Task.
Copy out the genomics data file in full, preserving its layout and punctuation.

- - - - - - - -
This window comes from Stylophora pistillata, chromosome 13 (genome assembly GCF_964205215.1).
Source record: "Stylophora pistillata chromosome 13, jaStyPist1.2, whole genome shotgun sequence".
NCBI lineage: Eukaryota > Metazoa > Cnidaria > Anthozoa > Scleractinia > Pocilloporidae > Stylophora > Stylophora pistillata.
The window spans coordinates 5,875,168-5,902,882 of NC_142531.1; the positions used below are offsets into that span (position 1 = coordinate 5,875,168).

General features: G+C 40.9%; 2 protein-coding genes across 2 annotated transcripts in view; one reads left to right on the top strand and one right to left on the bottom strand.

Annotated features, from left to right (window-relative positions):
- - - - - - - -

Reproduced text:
This window comes from Stylophora pistillata, chromosome 13 (genome assembly GCF_964205215.1).
Source record: "Stylophora pistillata chromosome 13, jaStyPist1.2, whole genome shotgun sequence".
NCBI lineage: Eukaryota > Metazoa > Cnidaria > Anthozoa > Scleractinia > Pocilloporidae > Stylophora > Stylophora pistillata.
The window spans coordinates 5,875,168-5,902,882 of NC_142531.1; the positions used below are offsets into that span (position 1 = coordinate 5,875,168).

General features: G+C 40.9%; 2 protein-coding genes across 2 annotated transcripts in view; one reads left to right on the top strand and one right to left on the bottom strand.

Annotated features, from left to right (window-relative positions):